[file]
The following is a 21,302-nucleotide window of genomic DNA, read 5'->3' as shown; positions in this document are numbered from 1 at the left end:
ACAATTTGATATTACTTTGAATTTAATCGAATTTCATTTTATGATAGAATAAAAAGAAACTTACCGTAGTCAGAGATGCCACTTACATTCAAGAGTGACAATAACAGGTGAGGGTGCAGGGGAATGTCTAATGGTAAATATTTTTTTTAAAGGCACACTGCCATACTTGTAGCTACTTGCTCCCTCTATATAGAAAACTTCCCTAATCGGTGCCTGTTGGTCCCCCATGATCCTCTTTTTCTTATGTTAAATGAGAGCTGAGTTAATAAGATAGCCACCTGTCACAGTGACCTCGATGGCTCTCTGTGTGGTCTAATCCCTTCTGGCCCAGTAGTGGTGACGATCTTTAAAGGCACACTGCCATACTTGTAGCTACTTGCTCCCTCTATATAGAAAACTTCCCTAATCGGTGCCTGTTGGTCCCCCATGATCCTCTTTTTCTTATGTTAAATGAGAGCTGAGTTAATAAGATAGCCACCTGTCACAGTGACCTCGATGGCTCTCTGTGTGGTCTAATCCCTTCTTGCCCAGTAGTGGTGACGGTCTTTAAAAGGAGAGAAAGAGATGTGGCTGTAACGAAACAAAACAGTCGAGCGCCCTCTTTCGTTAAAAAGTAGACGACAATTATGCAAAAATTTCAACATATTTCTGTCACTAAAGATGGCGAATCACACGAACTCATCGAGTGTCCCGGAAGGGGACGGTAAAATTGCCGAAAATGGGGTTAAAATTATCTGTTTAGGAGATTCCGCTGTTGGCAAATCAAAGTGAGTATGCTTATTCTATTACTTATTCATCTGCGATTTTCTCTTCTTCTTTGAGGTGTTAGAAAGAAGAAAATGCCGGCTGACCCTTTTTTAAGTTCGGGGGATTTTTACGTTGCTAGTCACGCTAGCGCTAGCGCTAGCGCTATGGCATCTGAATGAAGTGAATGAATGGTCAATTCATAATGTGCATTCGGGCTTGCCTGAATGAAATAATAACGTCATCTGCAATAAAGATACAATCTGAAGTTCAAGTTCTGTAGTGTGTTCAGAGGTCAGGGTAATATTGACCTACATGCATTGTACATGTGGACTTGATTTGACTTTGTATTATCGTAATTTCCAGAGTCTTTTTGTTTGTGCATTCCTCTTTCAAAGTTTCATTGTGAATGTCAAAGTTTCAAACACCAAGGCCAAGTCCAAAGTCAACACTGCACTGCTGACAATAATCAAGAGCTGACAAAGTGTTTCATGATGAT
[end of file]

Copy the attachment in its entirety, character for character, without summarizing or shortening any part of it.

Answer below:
The following is a 21,302-nucleotide window of genomic DNA, read 5'->3' as shown; positions in this document are numbered from 1 at the left end:
ACAATTTGATATTACTTTGAATTTAATCGAATTTCATTTTATGATAGAATAAAAAGAAACTTACCGTAGTCAGAGATGCCACTTACATTCAAGAGTGACAATAACAGGTGAGGGTGCAGGGGAATGTCTAATGGTAAATATTTTTTTTAAAGGCACACTGCCATACTTGTAGCTACTTGCTCCCTCTATATAGAAAACTTCCCTAATCGGTGCCTGTTGGTCCCCCATGATCCTCTTTTTCTTATGTTAAATGAGAGCTGAGTTAATAAGATAGCCACCTGTCACAGTGACCTCGATGGCTCTCTGTGTGGTCTAATCCCTTCTGGCCCAGTAGTGGTGACGATCTTTAAAGGCACACTGCCATACTTGTAGCTACTTGCTCCCTCTATATAGAAAACTTCCCTAATCGGTGCCTGTTGGTCCCCCATGATCCTCTTTTTCTTATGTTAAATGAGAGCTGAGTTAATAAGATAGCCACCTGTCACAGTGACCTCGATGGCTCTCTGTGTGGTCTAATCCCTTCTTGCCCAGTAGTGGTGACGGTCTTTAAAAGGAGAGAAAGAGATGTGGCTGTAACGAAACAAAACAGTCGAGCGCCCTCTTTCGTTAAAAAGTAGACGACAATTATGCAAAAATTTCAACATATTTCTGTCACTAAAGATGGCGAATCACACGAACTCATCGAGTGTCCCGGAAGGGGACGGTAAAATTGCCGAAAATGGGGTTAAAATTATCTGTTTAGGAGATTCCGCTGTTGGCAAATCAAAGTGAGTATGCTTATTCTATTACTTATTCATCTGCGATTTTCTCTTCTTCTTTGAGGTGTTAGAAAGAAGAAAATGCCGGCTGACCCTTTTTTAAGTTCGGGGGATTTTTACGTTGCTAGTCACGCTAGCGCTAGCGCTAGCGCTATGGCATCTGAATGAAGTGAATGAATGGTCAATTCATAATGTGCATTCGGGCTTGCCTGAATGAAATAATAACGTCATCTGCAATAAAGATACAATCTGAAGTTCAAGTTCTGTAGTGTGTTCAGAGGTCAGGGTAATATTGACCTACATGCATTGTACATGTGGACTTGATTTGACTTTGTATTATCGTAATTTCCAGAGTCTTTTTGTTTGTGCATTCCTCTTTCAAAGTTTCATTGTGAATGTCAAAGTTTCAAACACCAAGGCCAAGTCCAAAGTCAACACTGCACTGCTGACAATAATCAAGAGCTGACAAAGTGTTTCATGATGAT